The insurance industry has set it self up, once again, for record profits.  Following intensive lobbying by the insurance industry, the Ministry of Finance released the new Regulations for Auto Insurance on  These regulations are now law.  As of September 1, 2010, all persons who are injured in an incident involving a car (this includes cyclists and pedestrians) will face reduced benefits when hurt.

Dollars used to care for the injured victims will be deflected away from the insurance industry to the public health system.  The last time the government gave a break to the auto insurance industry was in 2003 when they reduced compensation to be paid out to victims of accidents.   Back in 2003 the industry was crying poor and pressing the panic button on rising health care costs and increased premiums. After the 2003 changes were made profits soared. In 2004, Canada’s property and casualty insurance industry made $4.7 billion. It went on to make $4.6 billion in 2005 and about $5.8 billion in 2006.   Read more of this article »

Court Clarifies Income Replacement Benefit Test

Posted by on February 11, 2010 under Accident Benefits, Automobile Insurance, Case Law, Disability Benefits Comments are off for this article

Under the Statutory Accident Benefits Schedule (SABS), a person injured in a car accident in Ontario is entitled to receive a weekly income replacement benefit for two years if he or she is unable to perform his or her own occupation.after two years, the injured person is only entitled to receive an ongoing income replacement benefit if the injured person is completely unable “to engage in any employment for which he or she is reasonably suited by education, training or experience.”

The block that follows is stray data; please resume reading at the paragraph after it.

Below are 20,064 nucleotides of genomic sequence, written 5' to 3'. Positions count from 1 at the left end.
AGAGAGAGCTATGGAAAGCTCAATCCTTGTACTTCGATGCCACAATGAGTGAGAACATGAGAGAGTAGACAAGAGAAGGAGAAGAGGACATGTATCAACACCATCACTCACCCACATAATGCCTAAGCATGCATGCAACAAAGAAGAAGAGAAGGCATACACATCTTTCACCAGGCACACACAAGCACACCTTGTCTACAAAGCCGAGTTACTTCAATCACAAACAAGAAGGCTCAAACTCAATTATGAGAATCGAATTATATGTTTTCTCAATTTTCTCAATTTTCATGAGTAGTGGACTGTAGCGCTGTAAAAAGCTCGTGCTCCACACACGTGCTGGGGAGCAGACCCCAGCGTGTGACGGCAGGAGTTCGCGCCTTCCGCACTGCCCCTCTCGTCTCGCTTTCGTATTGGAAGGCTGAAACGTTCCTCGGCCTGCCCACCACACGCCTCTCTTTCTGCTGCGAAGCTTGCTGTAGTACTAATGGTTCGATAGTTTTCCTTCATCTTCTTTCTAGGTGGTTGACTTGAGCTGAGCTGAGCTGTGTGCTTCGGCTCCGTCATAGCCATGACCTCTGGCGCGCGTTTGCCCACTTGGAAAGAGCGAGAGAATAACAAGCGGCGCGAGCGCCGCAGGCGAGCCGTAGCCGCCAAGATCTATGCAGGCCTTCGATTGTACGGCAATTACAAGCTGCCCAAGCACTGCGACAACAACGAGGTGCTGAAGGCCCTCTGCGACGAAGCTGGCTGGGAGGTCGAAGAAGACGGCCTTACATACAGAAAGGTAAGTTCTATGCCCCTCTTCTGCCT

In the recent decision of Burtch v. Aviva Insurance Company of Canada, the Ontario Court of Appeal was asked to articulate the proper test for income replacement benefits more than two years after an accident.  Specifically, it was asked to consider whether an injured person is considered able to engage in employment if there is job that the injured person is not currently qualified for but is capable of qualifying for.

The Court of Appeal held that it is not necessary for the injured person to the formally qualified and able to begin work immediately for alternative employment to be considered a reasonably suitable alternative.  A job for which the injured person is not already qualified may be a suitable alternative so long as “substantial” upgrading or retraining is not required.

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Is an Insurer’s Examiner an “Expert”?

Posted by on January 7, 2010 under Accident Benefits, Case Law, Claims Denial, Insurance Companies Comments are off for this article

“When is an expert not treated as an expert?”  That was the question Ontario Superior Court judge Thomas Lederer asked in the case of Babakar v. Brown .